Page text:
Tens of thousands of Los Angeles teachers planned to return to work Wednesday after voting to ratify a deal between their union and school officials, ending a six-day strike in the nation’s second-largest district.
“I voted ‘yes,’ to approve,” said second-grade teacher Wendy Perez. “I think the union negotiated in good faith, and I’d like to believe the district did too.”
A crowd of teachers roared its approval after the tentative deal was announced at City Hall following a 21-hour bargaining session.
While all votes hadn’t been counted by Tuesday night, union President Alex Caputo-Pearl said preliminary balloting showed educators overwhelmingly approving the proposal.
“A vast supermajority are voting ‘yes’…therefore, ending the strike and heading back to schools tomorrow,” he said.
Mayor Eric Garcetti, accompanied by leaders of United Teachers Los Angeles and the LA Unified School District, called it an “historic agreement” that will usher in a “new day” for public education in the city.
The deal came as teachers in Denver voted to go on strike as soon as next Monday. More than 5,000 educators would be affected. The main sticking point is increasing base pay and lessening teachers’ reliance on one-time bonuses for having students with high test scores or working in a high-poverty school.
In Oakland, California, some teachers called in sick last week as part of an unofficial rally over their contract negotiations, which also hinge partly on a demand for smaller class sizes.
Teachers hoped to build on the “Red4Ed” movement that began last year in West Virginia and moved to Oklahoma, Kentucky, Arizona, Colorado and Washington state. It spread from conservative states with “right to work” laws that limit the ability to strike to the more liberal West Coast with strong unions.
In Los Angeles, thousands of boisterous educators and their supporters cheered as the tentative contract agreement was announced earlier in the day.
The deal includes a 6 percent pay hike and a commitment to reduce class sizes over four years, according to statements from the district and the union.
It will also add more than 600 nursing positions over the next three school years, which pleased Perez. Teachers had complained that some schools only had a nurse on campus one day a week, she said.
“It was a matter of time before a student got very sick, with no nurse around,” said Perez. “We’ve got kids with peanut allergies, asthma, diabetes. We need nurses.”
Additional counselors and librarians are also part of the planned increase in support staff.
The new contract also eliminates a longstanding clause that gave the district authority over class sizes, officials said. Many schools will see a class size reduction of about four students in three years — though 90 high-needs campuses will see six fewer students per class during that time.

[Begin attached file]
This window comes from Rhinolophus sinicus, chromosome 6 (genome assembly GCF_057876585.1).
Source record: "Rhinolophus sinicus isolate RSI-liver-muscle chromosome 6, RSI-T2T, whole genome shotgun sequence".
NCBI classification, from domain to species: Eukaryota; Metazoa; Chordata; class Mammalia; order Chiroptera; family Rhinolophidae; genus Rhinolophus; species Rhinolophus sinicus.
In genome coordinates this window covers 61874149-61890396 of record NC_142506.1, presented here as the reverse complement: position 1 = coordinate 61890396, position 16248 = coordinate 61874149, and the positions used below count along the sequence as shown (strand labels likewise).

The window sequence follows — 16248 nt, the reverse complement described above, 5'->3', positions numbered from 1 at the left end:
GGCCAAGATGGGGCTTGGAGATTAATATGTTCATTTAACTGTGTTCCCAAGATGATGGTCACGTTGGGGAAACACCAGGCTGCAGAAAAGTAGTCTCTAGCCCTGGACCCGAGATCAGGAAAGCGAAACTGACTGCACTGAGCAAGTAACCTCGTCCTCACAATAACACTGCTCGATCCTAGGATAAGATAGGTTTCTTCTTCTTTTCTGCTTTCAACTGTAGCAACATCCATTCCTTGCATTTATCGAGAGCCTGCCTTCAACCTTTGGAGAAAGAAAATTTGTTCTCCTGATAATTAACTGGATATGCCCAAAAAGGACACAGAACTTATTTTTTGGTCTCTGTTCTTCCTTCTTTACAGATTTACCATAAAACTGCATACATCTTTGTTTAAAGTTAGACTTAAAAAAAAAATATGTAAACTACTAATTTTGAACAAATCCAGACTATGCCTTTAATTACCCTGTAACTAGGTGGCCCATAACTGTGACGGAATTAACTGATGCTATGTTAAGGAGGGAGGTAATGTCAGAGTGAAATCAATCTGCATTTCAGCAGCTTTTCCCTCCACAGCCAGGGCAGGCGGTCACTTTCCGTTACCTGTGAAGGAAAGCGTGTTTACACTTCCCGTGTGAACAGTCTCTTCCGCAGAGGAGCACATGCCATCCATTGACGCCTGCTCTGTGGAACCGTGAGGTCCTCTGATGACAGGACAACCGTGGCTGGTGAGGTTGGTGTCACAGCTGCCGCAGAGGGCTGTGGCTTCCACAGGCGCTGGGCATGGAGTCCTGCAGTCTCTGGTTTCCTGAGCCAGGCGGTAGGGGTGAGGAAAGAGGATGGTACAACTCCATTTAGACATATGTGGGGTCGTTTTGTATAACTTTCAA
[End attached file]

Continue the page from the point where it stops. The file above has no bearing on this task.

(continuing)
Those reductions were the main reason teacher Charles Pak voted to ratify — but he said he was happy with the deal as a whole.
“We got almost everything we asked for, just about,” said Pak, who teaches 8th grade English. “So I think the strike was positive overall.”
District Superintendent Austin Beutner said he was delighted the deal was reached. But he hinted that financial challenges remained.
“The issue has always been how do we pay for it?” Beutner said. “That issue does not go away now that we have a contract. We can’t solve 40 years of underinvestment in public education in just one week or just one contract.”
Under the agreement, the district, the union and the mayor’s office will work jointly to “advocate for increased county and state funding” for Los Angeles schools, according to the UTLA summary.
The district maintained that the union’s demands could bankrupt the school system, which is projecting a half-billion-dollar deficit this budget year and has billions obligated for pension payments and health coverage for retired teachers.
The Board of Education was expected to move quickly to ratify the deal, which would expire at the end of June 2022.
Kelly Maloney said students at the downtown Los Angeles high school where he teaches English told him they’re ready to return to normal after spending a week in large groups supervised by small numbers of substitute teachers.
“They’re bored,” he said of his 12th grade pupils. “Going back is going to be a big transition for everyone— students, administrators, teachers.”